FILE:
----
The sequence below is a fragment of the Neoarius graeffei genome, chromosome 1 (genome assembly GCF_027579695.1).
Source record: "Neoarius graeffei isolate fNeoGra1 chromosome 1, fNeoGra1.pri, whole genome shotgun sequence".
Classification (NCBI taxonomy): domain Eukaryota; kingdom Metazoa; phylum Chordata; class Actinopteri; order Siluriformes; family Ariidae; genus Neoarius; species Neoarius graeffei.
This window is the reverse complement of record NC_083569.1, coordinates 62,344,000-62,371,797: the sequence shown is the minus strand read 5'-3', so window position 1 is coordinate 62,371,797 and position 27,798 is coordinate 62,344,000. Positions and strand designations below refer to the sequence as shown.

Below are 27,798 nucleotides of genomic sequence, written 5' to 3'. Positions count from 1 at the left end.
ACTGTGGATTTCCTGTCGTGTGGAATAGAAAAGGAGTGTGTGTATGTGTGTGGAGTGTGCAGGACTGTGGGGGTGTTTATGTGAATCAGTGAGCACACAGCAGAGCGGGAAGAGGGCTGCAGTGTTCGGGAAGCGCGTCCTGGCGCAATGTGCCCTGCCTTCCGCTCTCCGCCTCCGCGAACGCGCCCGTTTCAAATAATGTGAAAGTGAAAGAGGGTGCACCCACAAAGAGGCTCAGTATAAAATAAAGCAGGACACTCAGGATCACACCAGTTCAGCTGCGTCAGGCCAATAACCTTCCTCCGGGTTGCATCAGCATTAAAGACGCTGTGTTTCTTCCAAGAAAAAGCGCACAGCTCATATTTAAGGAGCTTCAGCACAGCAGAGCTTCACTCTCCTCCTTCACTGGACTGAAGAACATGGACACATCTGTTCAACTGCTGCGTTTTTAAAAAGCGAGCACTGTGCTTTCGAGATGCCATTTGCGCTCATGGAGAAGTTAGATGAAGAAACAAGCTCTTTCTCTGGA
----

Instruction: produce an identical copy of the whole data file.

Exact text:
The sequence below is a fragment of the Neoarius graeffei genome, chromosome 1 (genome assembly GCF_027579695.1).
Source record: "Neoarius graeffei isolate fNeoGra1 chromosome 1, fNeoGra1.pri, whole genome shotgun sequence".
Classification (NCBI taxonomy): domain Eukaryota; kingdom Metazoa; phylum Chordata; class Actinopteri; order Siluriformes; family Ariidae; genus Neoarius; species Neoarius graeffei.
This window is the reverse complement of record NC_083569.1, coordinates 62,344,000-62,371,797: the sequence shown is the minus strand read 5'-3', so window position 1 is coordinate 62,371,797 and position 27,798 is coordinate 62,344,000. Positions and strand designations below refer to the sequence as shown.

Below are 27,798 nucleotides of genomic sequence, written 5' to 3'. Positions count from 1 at the left end.
ACTGTGGATTTCCTGTCGTGTGGAATAGAAAAGGAGTGTGTGTATGTGTGTGGAGTGTGCAGGACTGTGGGGGTGTTTATGTGAATCAGTGAGCACACAGCAGAGCGGGAAGAGGGCTGCAGTGTTCGGGAAGCGCGTCCTGGCGCAATGTGCCCTGCCTTCCGCTCTCCGCCTCCGCGAACGCGCCCGTTTCAAATAATGTGAAAGTGAAAGAGGGTGCACCCACAAAGAGGCTCAGTATAAAATAAAGCAGGACACTCAGGATCACACCAGTTCAGCTGCGTCAGGCCAATAACCTTCCTCCGGGTTGCATCAGCATTAAAGACGCTGTGTTTCTTCCAAGAAAAAGCGCACAGCTCATATTTAAGGAGCTTCAGCACAGCAGAGCTTCACTCTCCTCCTTCACTGGACTGAAGAACATGGACACATCTGTTCAACTGCTGCGTTTTTAAAAAGCGAGCACTGTGCTTTCGAGATGCCATTTGCGCTCATGGAGAAGTTAGATGAAGAAACAAGCTCTTTCTCTGGA